- The Art of Fugue: Bach Fugues for Keyboard 1715-50 by Joseph Kerman
California, 173 pp, £15.95, August 2005, ISBN 0 520 24358 7
Counterpoint, the art of combining two or more independent melodic lines, is the prime distinguishing feature of Western music. Music began with monody – unaccompanied melody – and with rhythmic patterns beaten out on sticks and drums: the majority of the world’s folk music is monodic. Often, percussion underlines the rhythm, and sometimes a drone is added, an unchanging note in the bass, which keeps the tune in touch with the earth as it makes its aerial flights: this is a feature of some of the most sophisticated non-Western musics, for instance classical Indian. Indonesian music uses heterophony, or different versions of the same melodic line sounding together. But European counterpoint is something else altogether. It is a conversation, acknowledging the presence and participation of the other. Two independent voices may be played by the same musician, on a keyboard, for instance, but they are more often given to two players, who must listen to each other.
By no means all European music is predominantly contrapuntal; much of it is melody with harmony, the kind of music that has the widest popular appeal. Even a complex piece such as a Beethoven symphony will almost always have a main melodic line that you can sing or whistle. But try whistling a Bach fugue. After the first few bars, where the main subject is announced unaccompanied, the music divides into two parts, then three, then possibly four, or even five or six. The contrapuntal discourse is continued for as long as the piece lasts. How can you hear all these lines at once? Most of us probably don’t. The experience of listening to a fugue is stimulating yet forbidding: this is intellectual music. But it is also capable of expressing emotion; and where intellect and emotion are in perfect balance, the result can be sublime, as it is, for example, in the B minor fugue in Book I of Bach’s ‘48’, the six-part ricercare from his Musical Offering, and the opening fugue of Beethoven’s C sharp minor Quartet, Op. 131.
In his preface, Joseph Kerman quotes Charles Rosen:
The ‘pure fugue’, the meditative fugue, is basically a keyboard work for Bach … Only the performer at the keyboard is in a position to appreciate the movement of the voices, their blending and their separation, their interaction and their contrasts. A fugue of Bach can be fully understood only by the one who plays it, not only heard but felt through the muscles and nerves.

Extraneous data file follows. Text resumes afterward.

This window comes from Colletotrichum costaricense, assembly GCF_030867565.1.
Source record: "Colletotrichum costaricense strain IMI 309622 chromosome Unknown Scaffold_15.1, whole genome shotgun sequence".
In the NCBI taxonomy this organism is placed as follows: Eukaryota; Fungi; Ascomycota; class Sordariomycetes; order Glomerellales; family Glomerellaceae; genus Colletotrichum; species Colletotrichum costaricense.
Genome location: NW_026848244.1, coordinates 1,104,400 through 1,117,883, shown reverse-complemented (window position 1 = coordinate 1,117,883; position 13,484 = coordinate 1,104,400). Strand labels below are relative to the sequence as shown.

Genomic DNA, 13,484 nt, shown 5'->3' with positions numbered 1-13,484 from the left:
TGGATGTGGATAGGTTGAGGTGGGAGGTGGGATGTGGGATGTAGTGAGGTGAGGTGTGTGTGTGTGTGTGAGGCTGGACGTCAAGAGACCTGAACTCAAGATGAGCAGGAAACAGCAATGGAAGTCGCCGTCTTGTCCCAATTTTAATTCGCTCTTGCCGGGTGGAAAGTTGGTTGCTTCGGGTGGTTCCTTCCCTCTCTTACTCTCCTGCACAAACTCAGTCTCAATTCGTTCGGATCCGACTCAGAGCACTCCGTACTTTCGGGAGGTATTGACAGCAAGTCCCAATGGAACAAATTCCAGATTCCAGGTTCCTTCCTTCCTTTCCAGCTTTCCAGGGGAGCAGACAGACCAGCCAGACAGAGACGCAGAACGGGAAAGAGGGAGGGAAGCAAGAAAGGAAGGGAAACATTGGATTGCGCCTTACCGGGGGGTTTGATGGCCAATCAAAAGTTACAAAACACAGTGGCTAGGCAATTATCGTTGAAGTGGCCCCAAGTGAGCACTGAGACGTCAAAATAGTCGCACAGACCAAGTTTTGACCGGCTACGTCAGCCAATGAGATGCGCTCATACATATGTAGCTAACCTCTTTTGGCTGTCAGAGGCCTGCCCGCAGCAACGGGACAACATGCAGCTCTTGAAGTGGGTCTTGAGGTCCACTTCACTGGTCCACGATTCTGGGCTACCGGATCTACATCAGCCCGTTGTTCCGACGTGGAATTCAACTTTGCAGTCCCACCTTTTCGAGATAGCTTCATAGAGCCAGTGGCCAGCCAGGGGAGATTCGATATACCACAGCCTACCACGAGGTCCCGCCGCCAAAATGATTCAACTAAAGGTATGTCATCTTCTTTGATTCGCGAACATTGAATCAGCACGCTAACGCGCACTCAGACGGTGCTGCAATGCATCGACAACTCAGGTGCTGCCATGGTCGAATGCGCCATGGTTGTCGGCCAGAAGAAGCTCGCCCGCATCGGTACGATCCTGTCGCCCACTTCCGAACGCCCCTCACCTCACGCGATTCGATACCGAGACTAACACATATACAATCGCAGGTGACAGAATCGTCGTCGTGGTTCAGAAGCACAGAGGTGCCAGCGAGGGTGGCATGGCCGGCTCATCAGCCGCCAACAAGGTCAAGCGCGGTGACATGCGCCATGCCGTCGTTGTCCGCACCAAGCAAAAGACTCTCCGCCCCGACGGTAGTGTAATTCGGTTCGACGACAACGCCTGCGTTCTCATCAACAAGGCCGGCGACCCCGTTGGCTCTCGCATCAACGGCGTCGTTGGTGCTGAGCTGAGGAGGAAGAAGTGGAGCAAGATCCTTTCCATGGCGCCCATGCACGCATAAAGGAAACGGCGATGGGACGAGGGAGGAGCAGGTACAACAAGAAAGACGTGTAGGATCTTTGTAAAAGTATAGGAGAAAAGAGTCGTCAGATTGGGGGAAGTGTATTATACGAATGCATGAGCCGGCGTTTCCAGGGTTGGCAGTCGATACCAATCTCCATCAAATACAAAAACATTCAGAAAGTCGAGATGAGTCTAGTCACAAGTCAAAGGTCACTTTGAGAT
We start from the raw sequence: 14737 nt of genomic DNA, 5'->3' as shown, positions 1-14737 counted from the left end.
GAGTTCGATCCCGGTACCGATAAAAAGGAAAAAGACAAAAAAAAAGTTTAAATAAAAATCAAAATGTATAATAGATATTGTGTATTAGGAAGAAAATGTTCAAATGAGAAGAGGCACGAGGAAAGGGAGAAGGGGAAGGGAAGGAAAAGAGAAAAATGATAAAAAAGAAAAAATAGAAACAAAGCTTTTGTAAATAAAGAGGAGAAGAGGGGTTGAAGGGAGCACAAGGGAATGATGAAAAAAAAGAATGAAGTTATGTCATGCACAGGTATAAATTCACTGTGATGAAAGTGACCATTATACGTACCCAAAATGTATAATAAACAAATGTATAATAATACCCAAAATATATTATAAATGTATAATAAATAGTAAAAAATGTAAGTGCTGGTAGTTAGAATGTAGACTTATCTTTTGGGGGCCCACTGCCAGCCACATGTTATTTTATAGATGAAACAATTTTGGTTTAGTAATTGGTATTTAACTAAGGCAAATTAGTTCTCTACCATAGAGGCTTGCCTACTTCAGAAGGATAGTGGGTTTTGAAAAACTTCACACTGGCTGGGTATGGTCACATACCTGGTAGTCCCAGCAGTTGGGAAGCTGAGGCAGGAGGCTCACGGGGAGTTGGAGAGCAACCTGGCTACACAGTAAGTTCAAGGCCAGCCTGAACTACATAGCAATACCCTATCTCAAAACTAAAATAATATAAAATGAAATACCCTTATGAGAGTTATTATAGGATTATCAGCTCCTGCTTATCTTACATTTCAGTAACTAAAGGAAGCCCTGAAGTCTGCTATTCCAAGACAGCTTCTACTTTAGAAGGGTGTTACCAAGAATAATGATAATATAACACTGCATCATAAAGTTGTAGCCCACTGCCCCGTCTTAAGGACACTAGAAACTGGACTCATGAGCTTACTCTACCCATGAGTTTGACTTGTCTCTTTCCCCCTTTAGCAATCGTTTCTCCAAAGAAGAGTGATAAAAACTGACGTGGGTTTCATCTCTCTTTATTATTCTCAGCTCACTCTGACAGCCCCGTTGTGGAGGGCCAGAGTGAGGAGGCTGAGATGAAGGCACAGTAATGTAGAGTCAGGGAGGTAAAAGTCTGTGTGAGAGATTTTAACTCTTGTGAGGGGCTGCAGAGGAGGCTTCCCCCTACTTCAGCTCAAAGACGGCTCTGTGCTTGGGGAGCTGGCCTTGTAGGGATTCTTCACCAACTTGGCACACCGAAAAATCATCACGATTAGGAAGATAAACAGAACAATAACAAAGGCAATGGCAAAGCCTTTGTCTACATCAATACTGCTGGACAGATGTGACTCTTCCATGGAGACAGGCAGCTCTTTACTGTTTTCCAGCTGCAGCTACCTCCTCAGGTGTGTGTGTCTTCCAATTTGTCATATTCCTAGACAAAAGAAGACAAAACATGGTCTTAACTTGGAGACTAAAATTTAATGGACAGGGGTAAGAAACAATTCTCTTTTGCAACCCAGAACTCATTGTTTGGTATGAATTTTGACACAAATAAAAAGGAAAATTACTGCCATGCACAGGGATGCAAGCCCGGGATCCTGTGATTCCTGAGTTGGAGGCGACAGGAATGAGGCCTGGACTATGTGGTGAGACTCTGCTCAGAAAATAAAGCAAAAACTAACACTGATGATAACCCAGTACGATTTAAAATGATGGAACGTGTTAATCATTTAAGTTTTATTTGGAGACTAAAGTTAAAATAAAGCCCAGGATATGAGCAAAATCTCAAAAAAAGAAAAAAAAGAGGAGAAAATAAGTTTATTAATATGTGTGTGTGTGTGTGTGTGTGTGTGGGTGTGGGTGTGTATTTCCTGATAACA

Rosen is surely right; in the same way, a string quartet is best understood by a player taking an active part in the instrumental conversation. Mere listeners, however, should not despair. It is possible, with practice, to learn to hear contrapuntal music, especially if you can read music and follow a score. Then you will see as well as hear how, for instance, in the first fugue of the ‘48’, one of the 16 fugues that Kerman analyses in some detail, the first seven notes of the subject are inverted – turned upside down – in two overlapping sequences, so that the second voice comes in with the subject a fifth higher, as prescribed by the rules of fugue. This little piece of clever craftsmanship – one of many in this fugue – is, on rehearing and in contemplation, much more than that; it becomes a mystery, an example of the power of counterpoint to suggest the unfathomable.
Fugue developed out of canon or round, a form that makes strict use of the device of imitation, and is exhilarating to perform, as anyone who has sung ‘Frère Jacques’ or ‘London’s Burning’ will know. Canon can even be found in pop music, in the Beatles’ ‘She Said She Said’, for instance, or the fade-out endings of a number of Beach Boys songs. Fugue is a freer form than canon but most fugues adhere to a general scheme. First, an exposition: the voices enter with the subject one by one; in a four-voice fugue, in soprano, alto, tenor and bass registers (in any order). As the second voice enters, the first voice continues with an accompanying ‘countersubject’, which must fit the subject, whether it is played below it or above. Additional countersubjects may be invented for further entries of the subject. Devising memorable countersubjects is a test of compositional prowess, one at which Bach especially excelled. A development follows, where both themes appear in new keys (if it is a tonal fugue) and combinations. Then a return to the home key and finally a ‘stretto’, where the subject entries overlap, typically over a sustained note in the bass emphasising the main tonality.
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